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  1. #36391
    Confused? You will be. Jay_Benson's Avatar
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    Quote Originally Posted by notdeadyet View Post
    There's a whole industry built up around convincing the general public that land navigation is too hard without a GPS and digital mapping. It's shocking to see so many people in often quite committed places that have absolutely no idea how to navigate their way out without their phones or a Garmin. Land navigation is a piece of piss, 95% of the time you don't even need to touch a compass. But the industry does its best to make everyone think it's harder than calculus. I don't go anywhere I don't know without a paper map, no question it's the best way to navigate.
    On another forum I frequent (for people planning / doing travelling overland around various parts of the world) there are oftendiscussions about the best GPS / mapping system for different countries. However, there are also those that like maps and won't give them up - this is mainly for one reason, in addition to the desire to get an overview. The reason is a simple one and one that, to my mind, strikes to the heart of why I want to travel - it is the interactions that maps generate with local people. Someone looking at a GPS unit / telephone is cut off and remote from the people just 1m away from them because their mind is on the electronic gizmo in front of them - someone with a map is very approachable and so conversations start up - sometimes in rudimentary sign language - and information flows between people about places to go, routes to avoid, things to see. For myself I will be travelling with maps and using GPS to go the last mile to the door of the hotel / camp site with frequent stops to drink tea / coffee, look at the map and talk with people.
    Public transport planning info at www.traveline.info

  2. #36392
    Prior Member Tim Digger's Avatar
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    I can use a map and compass, competed in the Karrimor or OMM as it is now and finished, but I mostly use my phone with apps written and maintained by my walking buddy. I have adequate battery back up, usually a compass and sometimes a paper map. But mostly I just use GPS and out of date available OS electronic maps. I guess in part this comes from doing very long walks were carrying all the required paper maps is just not feasible. In answer to those who say you must always have paper as backup I have lost a paper map in the wind on the Cairngorm Plateau. The correct is you should always have backup of whatever sort.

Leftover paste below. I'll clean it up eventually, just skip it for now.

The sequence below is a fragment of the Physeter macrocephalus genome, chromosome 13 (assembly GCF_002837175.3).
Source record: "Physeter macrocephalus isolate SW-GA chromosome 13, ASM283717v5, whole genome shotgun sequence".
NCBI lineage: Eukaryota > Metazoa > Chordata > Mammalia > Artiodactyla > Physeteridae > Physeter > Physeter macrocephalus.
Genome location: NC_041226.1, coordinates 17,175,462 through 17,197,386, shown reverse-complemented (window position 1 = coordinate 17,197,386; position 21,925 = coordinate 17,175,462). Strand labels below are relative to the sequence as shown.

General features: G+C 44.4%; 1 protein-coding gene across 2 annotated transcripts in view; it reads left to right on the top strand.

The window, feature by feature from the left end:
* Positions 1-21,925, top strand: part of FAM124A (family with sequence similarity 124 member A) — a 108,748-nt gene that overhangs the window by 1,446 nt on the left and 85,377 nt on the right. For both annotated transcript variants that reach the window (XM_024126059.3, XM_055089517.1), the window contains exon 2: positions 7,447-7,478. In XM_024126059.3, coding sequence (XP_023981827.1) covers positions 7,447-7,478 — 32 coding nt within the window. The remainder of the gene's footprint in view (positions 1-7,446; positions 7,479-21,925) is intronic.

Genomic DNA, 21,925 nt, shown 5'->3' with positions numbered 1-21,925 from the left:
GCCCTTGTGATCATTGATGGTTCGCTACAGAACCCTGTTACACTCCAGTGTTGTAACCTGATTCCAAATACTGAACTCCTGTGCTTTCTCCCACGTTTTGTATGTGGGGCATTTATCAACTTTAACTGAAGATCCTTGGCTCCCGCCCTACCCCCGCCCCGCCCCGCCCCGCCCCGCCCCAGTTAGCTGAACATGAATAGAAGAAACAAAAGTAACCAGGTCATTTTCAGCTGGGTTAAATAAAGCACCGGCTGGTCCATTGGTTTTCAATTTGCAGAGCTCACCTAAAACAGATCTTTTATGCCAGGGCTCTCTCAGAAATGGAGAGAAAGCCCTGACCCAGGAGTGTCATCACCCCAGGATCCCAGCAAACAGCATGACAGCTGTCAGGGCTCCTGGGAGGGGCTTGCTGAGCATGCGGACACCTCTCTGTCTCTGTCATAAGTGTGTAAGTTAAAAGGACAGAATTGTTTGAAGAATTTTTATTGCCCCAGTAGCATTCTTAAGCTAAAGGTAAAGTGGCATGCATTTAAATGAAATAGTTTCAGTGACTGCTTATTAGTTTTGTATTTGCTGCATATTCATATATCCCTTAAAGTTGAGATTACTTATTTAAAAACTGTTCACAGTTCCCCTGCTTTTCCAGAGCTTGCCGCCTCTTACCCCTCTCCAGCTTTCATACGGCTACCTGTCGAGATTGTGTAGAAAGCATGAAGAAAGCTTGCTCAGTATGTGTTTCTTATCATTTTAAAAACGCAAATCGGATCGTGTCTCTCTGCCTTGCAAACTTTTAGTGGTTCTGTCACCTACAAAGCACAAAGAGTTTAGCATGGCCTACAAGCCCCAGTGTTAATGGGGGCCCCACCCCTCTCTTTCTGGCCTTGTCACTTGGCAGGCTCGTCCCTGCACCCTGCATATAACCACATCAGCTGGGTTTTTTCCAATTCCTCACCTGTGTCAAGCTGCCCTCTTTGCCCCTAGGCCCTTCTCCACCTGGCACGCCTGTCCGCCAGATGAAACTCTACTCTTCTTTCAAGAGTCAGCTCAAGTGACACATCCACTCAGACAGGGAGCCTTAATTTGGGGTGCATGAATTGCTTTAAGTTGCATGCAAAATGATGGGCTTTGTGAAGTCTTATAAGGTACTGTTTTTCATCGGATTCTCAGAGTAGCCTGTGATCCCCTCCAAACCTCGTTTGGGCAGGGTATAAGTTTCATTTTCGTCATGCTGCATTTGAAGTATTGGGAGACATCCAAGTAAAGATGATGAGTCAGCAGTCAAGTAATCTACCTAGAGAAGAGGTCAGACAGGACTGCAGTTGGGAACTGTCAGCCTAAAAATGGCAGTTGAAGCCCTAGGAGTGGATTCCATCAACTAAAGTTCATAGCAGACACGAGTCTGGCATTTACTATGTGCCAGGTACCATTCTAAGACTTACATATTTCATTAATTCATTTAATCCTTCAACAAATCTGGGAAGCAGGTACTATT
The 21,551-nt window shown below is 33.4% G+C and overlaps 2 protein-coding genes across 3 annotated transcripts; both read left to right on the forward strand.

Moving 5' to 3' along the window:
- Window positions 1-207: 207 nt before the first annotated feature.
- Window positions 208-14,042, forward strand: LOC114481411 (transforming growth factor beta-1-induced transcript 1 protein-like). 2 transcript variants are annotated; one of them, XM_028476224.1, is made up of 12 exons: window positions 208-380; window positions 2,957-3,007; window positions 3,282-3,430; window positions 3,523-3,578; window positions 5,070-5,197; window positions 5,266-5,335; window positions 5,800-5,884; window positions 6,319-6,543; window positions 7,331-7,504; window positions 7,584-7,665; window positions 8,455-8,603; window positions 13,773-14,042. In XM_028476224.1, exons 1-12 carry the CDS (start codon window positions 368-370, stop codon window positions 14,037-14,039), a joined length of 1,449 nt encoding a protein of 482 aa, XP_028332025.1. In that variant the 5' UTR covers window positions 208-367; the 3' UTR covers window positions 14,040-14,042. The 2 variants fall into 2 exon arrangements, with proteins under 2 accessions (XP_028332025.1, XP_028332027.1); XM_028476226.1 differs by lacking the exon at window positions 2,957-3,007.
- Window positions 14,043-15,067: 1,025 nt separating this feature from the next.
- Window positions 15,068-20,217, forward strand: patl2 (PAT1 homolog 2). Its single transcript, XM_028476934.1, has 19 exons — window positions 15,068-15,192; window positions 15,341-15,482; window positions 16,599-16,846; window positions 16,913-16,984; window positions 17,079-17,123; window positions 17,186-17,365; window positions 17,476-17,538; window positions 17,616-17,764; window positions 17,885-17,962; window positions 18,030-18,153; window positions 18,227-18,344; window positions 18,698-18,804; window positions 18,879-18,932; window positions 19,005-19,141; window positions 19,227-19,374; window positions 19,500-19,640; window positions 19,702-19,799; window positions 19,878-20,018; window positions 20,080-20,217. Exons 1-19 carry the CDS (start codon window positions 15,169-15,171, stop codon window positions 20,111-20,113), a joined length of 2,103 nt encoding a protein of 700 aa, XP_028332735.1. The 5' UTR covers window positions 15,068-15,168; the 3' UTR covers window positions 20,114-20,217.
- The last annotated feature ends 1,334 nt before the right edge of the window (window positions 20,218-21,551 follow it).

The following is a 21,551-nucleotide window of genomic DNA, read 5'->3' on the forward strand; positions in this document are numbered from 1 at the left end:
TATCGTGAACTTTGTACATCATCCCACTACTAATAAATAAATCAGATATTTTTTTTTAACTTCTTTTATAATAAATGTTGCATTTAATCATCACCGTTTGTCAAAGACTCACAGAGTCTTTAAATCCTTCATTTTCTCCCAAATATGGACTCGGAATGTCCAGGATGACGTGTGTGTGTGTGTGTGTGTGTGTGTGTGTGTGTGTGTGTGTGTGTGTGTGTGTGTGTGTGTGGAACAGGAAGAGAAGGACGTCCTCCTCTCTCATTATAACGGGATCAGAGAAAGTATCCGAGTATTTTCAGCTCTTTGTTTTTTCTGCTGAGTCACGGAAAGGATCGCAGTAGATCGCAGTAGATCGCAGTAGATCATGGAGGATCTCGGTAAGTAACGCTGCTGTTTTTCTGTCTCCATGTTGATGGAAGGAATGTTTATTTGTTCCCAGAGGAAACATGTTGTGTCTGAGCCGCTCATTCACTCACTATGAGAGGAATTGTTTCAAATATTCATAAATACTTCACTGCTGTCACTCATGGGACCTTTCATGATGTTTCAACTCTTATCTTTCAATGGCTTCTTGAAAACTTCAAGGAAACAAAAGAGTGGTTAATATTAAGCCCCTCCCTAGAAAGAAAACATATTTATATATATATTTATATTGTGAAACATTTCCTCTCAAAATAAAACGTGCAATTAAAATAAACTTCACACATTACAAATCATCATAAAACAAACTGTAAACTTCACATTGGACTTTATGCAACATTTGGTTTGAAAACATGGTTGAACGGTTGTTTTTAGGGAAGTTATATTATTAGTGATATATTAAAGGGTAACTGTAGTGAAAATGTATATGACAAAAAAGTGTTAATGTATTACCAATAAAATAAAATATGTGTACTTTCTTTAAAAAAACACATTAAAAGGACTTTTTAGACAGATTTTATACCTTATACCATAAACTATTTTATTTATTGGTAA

Evolution is great at solving problems. It's the methods that concern me.
    Tim Digger

  3. #36393
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    Quote Originally Posted by cazyoung View Post
    I also use paper maps. I have no sat-nav nor do I have apps on my phone. I was recently asked how I manage without apps I just laughed.
    A considerable number of years ago I was doing (and failing) the practical part of First Class Diver - a tiny part of the exercise involved eight of us crammed in the wheelhouse of an unfamiliar hardboat with an unfamiliar GPS. The "task" was that "the divers have just surfaced from wreck 'xxx' [where we currently were] and the next dive is in three hours on the slack at 'yyy'" After about ten minutes of frantic button pushing and "I'm sure waypoint is on this menu..." the master examiner told us to stop.

    "Have ANY of you looked at the paper chart?"

    Cue shuffling of feet and shaking heads

    "well, if you had, it would have taken less than five seconds to see the next site is fifteen miles west of here, there is nothing in the way. This vessel does 6.5 knots flat out. In the time you've spent arguing about technology you could have been one mile closer to it. As it is, you've missed slack"

  4. #36394
    Nicotine, valium, vicodin... notdeadyet's Avatar
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    Quote Originally Posted by Tim Digger View Post
    I guess in part this comes from doing very long walks were carrying all the required paper maps is just not feasible. In answer to those who say you must always have paper as backup I have lost a paper map in the wind on the Cairngorm Plateau. The correct is you should always have backup of whatever sort.
    It's always a problem with long distance routes and publishers like Harveys have done some good condensed linear route maps or Cicerone's guidebook have just enough mapping to not get lost if you're paying attention. Equally if a route is waymarked well enough then you can get away with no mapping, I've done that a few times.

    The other issue is just the sheer cost of OS maps. I don't know how the OS manage it but they seem to have subdivided the UK in such a way that any weekend trip needs at least 2 sheets and they are a hell of a lot more expensive than their European equivalents.